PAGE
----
Greeted Dodgy Dave at the door – no one in the bar setting up, the Captain De Chaos upstairs perhaps?. Turned out Dodgy Dave had decided we should try transferring to the restaurant. There ensued some interesting furniture re-arrangement. Steve Bray was up for setting up the drums, we put down the Mike Hirsh Formal Carpet, and then managed to put the speakers at the back, the piano at the side, the Behringer foldback upstairs thankfully, and no one got in anyone’s way. Could this layout be a goer? we asked ourselves, which was just as well as there was no-one else to ask yet.

As it transpired, the sound was way better, the room worked a treat, and we had around 18 musos and a bit of audience type peeps to enjoy an afternoon of what we laughingly refer to as “jazz”.

Nice one Dodgy D! He may even advertise dinner and jazz next week – we shall see.

Only complaint received was one muso missing the foldback. Obviously all the others listen to each other and did just fine. Props to Steve, nice work from the Hirsh, on his carpet for the first time. Smooth set from Carol. Floot from Jeff, mammoth stint from Ivan, then Anton took over bass. Sweet contribution from Guichi (violin) and a bunch of others. 

If ya missed it, tough – but we will encore this week.

 Halls Gap Festival coming up next week 27th October – click on the “Jazz Festivals” tab for details

Sunday Jazz at The Junktion Hotel: it gets like that, from time to time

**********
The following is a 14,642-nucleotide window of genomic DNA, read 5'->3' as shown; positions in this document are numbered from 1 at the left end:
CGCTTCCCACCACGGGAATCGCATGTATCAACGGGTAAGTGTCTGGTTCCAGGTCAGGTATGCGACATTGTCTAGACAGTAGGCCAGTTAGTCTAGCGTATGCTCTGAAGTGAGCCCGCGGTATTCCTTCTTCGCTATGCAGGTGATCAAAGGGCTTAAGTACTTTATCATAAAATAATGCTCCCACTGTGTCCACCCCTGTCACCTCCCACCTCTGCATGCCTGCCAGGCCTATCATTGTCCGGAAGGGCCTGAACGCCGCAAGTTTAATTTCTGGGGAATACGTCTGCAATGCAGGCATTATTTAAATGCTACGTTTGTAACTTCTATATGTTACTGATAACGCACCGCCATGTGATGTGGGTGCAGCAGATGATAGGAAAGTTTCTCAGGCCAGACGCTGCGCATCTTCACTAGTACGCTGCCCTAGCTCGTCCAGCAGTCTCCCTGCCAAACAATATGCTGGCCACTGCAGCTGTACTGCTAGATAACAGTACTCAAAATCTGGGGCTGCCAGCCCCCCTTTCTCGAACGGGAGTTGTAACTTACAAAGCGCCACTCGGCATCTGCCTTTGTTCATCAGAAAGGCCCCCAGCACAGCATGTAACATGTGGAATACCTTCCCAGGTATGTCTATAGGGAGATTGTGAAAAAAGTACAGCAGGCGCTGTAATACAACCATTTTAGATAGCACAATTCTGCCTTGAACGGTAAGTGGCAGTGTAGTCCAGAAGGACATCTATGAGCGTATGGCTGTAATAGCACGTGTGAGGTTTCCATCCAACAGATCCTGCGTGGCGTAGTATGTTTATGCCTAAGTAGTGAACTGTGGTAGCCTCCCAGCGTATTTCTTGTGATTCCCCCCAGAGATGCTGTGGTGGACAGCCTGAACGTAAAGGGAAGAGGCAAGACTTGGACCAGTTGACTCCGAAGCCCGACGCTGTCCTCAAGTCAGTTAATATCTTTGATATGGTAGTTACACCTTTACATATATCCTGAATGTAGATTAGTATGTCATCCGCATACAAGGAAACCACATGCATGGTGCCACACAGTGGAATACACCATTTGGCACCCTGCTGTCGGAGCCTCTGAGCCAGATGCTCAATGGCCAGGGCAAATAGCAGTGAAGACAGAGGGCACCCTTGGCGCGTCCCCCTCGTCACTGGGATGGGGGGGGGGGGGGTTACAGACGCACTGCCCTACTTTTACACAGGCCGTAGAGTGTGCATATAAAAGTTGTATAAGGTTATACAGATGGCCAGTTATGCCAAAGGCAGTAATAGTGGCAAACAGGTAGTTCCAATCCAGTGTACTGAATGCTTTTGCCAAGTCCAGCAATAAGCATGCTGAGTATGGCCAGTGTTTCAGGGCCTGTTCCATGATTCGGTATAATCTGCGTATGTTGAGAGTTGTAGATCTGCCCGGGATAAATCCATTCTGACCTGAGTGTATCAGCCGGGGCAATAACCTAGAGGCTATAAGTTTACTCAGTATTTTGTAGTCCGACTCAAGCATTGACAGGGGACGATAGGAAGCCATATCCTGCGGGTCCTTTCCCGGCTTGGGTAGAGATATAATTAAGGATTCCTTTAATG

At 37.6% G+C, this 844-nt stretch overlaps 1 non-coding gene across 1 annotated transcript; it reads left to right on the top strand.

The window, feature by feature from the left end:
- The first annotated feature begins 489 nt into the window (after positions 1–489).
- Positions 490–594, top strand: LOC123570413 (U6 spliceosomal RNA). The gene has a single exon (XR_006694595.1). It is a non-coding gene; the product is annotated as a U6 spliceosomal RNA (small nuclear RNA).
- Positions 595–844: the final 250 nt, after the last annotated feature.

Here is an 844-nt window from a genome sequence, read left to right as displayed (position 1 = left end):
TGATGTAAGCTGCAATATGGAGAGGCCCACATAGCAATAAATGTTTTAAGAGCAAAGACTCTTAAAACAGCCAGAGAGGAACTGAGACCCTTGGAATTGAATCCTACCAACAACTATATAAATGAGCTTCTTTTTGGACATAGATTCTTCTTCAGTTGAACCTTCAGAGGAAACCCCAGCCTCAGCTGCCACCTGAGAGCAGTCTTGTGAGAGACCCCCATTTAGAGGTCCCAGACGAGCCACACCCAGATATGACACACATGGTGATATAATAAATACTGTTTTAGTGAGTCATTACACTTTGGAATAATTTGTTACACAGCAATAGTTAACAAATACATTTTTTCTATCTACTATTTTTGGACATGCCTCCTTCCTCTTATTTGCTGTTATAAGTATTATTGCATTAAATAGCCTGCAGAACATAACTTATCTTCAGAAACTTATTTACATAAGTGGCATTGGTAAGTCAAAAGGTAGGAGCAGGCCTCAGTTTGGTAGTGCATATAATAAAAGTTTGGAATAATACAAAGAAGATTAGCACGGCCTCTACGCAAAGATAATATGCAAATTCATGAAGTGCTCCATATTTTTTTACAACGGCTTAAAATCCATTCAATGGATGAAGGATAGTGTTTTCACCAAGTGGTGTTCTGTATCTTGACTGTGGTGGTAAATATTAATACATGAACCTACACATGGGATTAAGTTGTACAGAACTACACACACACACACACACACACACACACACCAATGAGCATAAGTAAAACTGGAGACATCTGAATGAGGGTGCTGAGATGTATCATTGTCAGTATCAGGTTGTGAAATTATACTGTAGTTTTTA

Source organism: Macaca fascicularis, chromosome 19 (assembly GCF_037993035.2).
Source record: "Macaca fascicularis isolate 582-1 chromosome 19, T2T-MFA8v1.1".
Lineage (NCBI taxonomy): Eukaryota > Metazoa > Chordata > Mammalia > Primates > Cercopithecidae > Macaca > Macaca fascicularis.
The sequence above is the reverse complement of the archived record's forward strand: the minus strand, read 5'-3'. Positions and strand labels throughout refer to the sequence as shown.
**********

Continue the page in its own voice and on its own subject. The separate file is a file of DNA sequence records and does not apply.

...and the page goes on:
Someone once observed that, even though all the jam sessions were essentially the same, how did I manage to write something different each week… the ensuing writers block eventually wore off.

The more I thought about it, the more I realised that every jam session has its own special character… and there have been some very special characters over the course of the 480 or so reviews that have, miraculously, hopefully avoided the dreaded cliche.

Last Sunday’s jam was a classic of its type – no great musicianship perhaps (competence, as ever, well concealed as a kindness to others) but as enjoyable an afternoon as we have had in quite a while.

After the usual stumbling instrumentals, we got Debbie up to sing – she lit up the room as only Debbie can, in front of a crowd that included a good smattering of locals, some new musicians and the regulars in fine form.